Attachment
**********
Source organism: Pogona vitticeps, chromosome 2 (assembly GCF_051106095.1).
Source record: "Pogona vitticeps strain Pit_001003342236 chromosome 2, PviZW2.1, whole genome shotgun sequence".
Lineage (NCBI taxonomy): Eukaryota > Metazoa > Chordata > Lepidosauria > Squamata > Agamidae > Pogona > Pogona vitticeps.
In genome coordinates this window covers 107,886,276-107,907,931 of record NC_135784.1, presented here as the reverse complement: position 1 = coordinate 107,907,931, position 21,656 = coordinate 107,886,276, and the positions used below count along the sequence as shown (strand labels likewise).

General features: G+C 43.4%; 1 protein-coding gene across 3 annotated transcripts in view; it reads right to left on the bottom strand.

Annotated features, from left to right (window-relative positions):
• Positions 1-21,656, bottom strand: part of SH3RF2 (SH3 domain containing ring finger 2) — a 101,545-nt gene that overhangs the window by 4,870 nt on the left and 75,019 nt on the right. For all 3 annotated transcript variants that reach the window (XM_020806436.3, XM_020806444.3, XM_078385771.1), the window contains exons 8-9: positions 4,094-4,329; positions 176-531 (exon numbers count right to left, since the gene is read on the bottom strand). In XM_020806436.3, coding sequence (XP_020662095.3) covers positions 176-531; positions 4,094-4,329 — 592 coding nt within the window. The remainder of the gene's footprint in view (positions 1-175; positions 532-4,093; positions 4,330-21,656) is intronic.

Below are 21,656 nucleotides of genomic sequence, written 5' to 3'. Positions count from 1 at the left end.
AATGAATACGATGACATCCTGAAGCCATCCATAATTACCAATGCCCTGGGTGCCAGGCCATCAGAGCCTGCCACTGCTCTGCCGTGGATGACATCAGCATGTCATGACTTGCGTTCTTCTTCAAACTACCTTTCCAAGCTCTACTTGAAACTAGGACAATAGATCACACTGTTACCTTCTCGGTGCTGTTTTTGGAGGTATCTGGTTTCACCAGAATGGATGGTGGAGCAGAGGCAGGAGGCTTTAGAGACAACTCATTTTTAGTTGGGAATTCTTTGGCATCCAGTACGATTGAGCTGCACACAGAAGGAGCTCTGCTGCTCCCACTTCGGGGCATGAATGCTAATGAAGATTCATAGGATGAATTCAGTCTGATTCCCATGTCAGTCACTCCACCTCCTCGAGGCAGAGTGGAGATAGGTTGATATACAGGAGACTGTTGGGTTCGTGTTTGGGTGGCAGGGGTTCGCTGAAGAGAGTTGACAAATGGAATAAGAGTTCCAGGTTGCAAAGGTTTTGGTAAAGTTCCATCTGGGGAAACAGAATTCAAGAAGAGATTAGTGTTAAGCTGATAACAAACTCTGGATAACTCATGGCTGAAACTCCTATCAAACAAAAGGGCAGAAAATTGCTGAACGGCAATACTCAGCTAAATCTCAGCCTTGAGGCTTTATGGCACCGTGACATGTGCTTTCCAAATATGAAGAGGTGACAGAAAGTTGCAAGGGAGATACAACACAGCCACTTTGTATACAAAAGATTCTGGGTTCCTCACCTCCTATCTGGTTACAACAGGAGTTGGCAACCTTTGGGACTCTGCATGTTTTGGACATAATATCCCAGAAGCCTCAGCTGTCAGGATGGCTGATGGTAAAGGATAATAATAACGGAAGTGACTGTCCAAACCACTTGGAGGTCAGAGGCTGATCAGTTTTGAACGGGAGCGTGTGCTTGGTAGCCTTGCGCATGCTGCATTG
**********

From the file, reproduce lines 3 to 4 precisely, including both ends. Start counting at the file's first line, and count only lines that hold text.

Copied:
Lineage (NCBI taxonomy): Eukaryota > Metazoa > Chordata > Lepidosauria > Squamata > Agamidae > Pogona > Pogona vitticeps.
In genome coordinates this window covers 107,886,276-107,907,931 of record NC_135784.1, presented here as the reverse complement: position 1 = coordinate 107,907,931, position 21,656 = coordinate 107,886,276, and the positions used below count along the sequence as shown (strand labels likewise).